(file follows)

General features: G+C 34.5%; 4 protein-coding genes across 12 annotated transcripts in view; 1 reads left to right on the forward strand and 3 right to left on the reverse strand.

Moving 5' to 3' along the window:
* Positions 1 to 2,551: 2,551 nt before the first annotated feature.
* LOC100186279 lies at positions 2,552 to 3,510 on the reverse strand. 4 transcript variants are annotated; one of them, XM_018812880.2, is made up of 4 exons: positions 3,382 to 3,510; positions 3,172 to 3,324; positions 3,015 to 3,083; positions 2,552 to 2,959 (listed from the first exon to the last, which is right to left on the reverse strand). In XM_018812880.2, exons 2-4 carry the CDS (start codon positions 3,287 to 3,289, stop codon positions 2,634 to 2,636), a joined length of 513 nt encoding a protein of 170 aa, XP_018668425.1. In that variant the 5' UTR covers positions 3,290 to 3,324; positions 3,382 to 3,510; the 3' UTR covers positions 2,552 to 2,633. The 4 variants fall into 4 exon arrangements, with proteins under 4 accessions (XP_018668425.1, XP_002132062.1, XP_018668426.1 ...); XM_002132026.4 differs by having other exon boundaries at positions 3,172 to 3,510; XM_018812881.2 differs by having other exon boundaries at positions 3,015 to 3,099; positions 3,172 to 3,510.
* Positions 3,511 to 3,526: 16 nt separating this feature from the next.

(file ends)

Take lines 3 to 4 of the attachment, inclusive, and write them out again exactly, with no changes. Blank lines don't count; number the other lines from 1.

* Positions 1 to 2,551: 2,551 nt before the first annotated feature.
* LOC100186279 lies at positions 2,552 to 3,510 on the reverse strand. 4 transcript variants are annotated; one of them, XM_018812880.2, is made up of 4 exons: positions 3,382 to 3,510; positions 3,172 to 3,324; positions 3,015 to 3,083; positions 2,552 to 2,959 (listed from the first exon to the last, which is right to left on the reverse strand). In XM_018812880.2, exons 2-4 carry the CDS (start codon positions 3,287 to 3,289, stop codon positions 2,634 to 2,636), a joined length of 513 nt encoding a protein of 170 aa, XP_018668425.1. In that variant the 5' UTR covers positions 3,290 to 3,324; positions 3,382 to 3,510; the 3' UTR covers positions 2,552 to 2,633. The 4 variants fall into 4 exon arrangements, with proteins under 4 accessions (XP_018668425.1, XP_002132062.1, XP_018668426.1 ...); XM_002132026.4 differs by having other exon boundaries at positions 3,172 to 3,510; XM_018812881.2 differs by having other exon boundaries at positions 3,015 to 3,099; positions 3,172 to 3,510.